Does Great Britain have to adhere to the euro?
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The landslide victory of Tony Blair's New Labor party in general elections in June 2001 put the question of the accession of Britain to the Economic and Monetary Union (EMU). From the beginning of his first term in 1997, the Prime Minister committed to conduct an assessment of five economic tests. These were set by the Chancellor of the Exchequer Gordon Brown, in the two years following the reelection of the Labor Party. To avoid alienating voters, Tony Blair has largely ignored the subject of the euro during the last legislative campaign.
This caution was confirmed after the elections, replacing Robin Cook, who was a pro-European, by Jack Straw at the Foreign Office. Subsequently, Gordon Brown was to provide an assessment of five tests, in which a positive response should lead to a referendum within four months. Mr Brown rejected the results that were announced on June 9, but there was no referendum on the single currency in the following weeks. Why was there such a reticence of the British vis-a-vis the euro, when most Europeans are satisfied with their common currency?
The comprehensive and prospective study of the British economy actually reveals that, if membership seems advantageous according to EU criteria, the benefits are much less obvious from the strict point of view of Britain, given its specific economic objectives. Joining the euro should not be regarded as contrary to British interests: the risks of joining the EMU may be largely mitigated and compensated for long-term economic convergence and increased political influence enhanced in European Union (EU).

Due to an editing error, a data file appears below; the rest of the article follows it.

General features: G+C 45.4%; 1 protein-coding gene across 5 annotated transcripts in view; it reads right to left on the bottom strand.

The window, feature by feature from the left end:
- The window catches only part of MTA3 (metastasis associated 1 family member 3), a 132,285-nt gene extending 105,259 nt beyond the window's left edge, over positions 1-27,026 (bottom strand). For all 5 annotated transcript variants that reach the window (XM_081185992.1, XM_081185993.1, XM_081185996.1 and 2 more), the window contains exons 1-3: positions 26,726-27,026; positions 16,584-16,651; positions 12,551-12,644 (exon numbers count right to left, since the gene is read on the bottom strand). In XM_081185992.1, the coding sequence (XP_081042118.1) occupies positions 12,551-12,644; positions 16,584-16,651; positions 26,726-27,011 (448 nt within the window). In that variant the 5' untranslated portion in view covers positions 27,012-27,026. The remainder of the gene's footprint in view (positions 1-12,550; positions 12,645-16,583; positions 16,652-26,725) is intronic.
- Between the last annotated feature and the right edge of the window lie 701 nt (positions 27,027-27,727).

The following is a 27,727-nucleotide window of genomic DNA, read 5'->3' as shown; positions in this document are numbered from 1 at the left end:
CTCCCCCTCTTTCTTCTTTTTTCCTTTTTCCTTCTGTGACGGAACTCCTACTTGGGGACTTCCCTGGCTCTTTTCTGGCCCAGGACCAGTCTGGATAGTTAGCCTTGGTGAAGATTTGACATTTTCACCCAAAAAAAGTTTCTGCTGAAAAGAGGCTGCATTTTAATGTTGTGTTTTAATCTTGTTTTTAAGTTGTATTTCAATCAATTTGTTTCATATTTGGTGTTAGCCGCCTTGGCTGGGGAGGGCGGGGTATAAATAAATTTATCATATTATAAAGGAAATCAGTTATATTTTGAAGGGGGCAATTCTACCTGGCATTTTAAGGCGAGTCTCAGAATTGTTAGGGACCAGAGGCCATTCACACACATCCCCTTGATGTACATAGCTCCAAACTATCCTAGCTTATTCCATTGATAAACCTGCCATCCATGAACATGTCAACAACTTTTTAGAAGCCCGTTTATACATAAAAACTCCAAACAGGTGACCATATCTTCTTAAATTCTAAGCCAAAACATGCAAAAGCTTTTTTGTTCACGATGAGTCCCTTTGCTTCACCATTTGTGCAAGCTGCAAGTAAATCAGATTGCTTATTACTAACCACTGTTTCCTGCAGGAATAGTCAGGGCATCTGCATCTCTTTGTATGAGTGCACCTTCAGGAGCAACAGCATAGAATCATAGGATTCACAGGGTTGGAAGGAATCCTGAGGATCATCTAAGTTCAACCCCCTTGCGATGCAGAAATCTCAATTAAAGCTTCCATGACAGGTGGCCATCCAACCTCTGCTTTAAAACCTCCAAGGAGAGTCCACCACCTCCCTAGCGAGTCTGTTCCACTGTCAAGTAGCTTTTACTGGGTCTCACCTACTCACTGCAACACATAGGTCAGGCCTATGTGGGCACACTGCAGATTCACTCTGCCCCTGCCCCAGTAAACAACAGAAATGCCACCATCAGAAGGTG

The formal accession of EU countries in the EMU depends on several criteria set by the Maastricht Treaty:
? the independence of the concerned central bank;
? participation of its currency the exchange rate mechanism (ERM) over the two years preceding the examination of the situation by the European Council, without severe tensions, coupled with a stable exchange rate;
? an inflation rate not exceeding 1.5% over that of the three EU countries with the lowest rate over a period of one year before the examination;
? the average nominal interest rates in the long term not exceeding 2% over the average rates of the three EU countries that have the best results in terms of price stability during the year preceding the review;
? sound public finances, that is to say a public deficit not exceeding 3% of GDP and public debt not exceeding 60% of GDP (exceeding these limits is permitted only in exceptional and temporary, and the two ratios must have substantially decreased in the period preceding the entrance examination).
Tags: Tony Blair's New Labor party, Economic and Monetary Union, British economy, Maastricht Treaty, European Council, substantially, stable exchange rate